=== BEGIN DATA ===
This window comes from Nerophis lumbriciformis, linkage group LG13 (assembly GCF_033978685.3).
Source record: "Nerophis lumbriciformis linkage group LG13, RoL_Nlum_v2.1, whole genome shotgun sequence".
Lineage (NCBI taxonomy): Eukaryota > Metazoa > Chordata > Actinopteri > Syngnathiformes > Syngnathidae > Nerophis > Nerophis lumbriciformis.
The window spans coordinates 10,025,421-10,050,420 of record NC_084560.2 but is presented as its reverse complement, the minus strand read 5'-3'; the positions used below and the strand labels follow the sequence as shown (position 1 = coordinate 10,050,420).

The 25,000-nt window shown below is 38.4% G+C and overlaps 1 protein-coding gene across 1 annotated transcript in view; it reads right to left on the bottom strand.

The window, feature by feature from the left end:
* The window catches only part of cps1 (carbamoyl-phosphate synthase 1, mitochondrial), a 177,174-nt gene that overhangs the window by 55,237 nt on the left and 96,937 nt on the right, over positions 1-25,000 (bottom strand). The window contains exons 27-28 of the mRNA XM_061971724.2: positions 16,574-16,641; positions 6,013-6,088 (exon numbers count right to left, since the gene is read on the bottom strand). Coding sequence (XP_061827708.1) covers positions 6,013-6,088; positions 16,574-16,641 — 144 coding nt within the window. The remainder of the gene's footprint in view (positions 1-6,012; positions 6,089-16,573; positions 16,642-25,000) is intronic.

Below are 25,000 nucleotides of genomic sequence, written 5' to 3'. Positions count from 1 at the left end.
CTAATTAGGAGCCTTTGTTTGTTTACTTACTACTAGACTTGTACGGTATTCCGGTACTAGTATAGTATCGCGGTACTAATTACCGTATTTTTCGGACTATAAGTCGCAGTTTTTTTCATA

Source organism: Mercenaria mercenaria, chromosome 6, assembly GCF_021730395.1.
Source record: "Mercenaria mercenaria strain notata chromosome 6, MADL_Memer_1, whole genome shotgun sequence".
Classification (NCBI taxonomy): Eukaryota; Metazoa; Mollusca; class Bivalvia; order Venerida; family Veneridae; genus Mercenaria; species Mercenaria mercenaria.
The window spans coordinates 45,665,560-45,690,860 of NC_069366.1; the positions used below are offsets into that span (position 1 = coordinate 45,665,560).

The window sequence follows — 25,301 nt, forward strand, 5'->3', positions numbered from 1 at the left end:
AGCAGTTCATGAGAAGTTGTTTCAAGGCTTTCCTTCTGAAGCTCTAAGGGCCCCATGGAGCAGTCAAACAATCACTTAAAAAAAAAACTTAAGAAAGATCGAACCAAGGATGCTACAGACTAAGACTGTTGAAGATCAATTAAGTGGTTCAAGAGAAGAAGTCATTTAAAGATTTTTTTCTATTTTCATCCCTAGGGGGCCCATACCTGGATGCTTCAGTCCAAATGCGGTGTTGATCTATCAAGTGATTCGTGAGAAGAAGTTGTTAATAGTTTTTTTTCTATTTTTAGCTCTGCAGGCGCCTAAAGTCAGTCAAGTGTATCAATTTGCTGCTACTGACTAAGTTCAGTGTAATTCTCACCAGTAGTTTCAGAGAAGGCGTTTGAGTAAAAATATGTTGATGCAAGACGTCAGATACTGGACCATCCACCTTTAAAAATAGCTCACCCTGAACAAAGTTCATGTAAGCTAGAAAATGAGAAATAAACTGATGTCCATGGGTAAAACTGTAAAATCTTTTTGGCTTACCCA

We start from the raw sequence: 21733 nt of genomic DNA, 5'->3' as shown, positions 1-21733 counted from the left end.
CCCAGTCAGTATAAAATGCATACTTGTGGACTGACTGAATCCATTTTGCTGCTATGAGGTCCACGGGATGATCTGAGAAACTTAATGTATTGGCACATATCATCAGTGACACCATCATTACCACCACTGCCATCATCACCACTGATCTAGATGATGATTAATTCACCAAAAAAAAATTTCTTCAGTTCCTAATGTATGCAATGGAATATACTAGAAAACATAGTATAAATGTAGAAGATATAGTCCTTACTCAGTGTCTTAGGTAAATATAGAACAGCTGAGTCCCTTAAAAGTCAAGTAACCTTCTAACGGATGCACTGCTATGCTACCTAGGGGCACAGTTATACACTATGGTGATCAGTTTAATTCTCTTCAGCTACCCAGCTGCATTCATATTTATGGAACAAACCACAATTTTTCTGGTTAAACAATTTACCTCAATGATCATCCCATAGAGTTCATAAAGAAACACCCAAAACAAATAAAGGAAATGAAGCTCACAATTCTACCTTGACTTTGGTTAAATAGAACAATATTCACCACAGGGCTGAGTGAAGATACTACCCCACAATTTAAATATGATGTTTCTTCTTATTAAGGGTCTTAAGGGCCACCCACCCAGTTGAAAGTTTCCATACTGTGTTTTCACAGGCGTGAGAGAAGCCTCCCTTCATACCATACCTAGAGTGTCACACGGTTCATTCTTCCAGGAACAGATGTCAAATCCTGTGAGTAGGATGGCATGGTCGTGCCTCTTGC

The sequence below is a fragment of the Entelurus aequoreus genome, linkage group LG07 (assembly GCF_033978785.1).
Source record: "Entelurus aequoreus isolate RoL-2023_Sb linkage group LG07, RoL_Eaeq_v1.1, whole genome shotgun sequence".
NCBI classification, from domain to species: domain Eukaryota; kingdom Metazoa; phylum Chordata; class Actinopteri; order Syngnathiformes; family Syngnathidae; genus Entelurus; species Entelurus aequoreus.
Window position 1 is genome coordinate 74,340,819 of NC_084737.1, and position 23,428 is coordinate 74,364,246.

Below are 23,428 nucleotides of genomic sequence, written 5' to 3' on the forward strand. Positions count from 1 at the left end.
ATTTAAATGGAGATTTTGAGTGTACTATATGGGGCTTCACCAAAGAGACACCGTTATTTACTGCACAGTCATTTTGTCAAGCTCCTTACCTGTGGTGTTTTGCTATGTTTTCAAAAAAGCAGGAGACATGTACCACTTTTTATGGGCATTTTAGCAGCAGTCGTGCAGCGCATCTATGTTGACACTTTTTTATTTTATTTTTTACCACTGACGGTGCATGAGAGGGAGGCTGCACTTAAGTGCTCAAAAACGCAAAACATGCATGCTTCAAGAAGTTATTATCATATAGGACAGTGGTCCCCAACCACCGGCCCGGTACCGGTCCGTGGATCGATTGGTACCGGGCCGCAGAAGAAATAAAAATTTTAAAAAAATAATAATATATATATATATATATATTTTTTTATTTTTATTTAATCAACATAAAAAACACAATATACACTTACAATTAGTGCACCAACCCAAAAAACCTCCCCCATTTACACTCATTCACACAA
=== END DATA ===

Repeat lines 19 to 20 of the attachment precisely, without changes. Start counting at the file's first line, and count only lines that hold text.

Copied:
Source record: "Entelurus aequoreus isolate RoL-2023_Sb linkage group LG07, RoL_Eaeq_v1.1, whole genome shotgun sequence".
NCBI classification, from domain to species: domain Eukaryota; kingdom Metazoa; phylum Chordata; class Actinopteri; order Syngnathiformes; family Syngnathidae; genus Entelurus; species Entelurus aequoreus.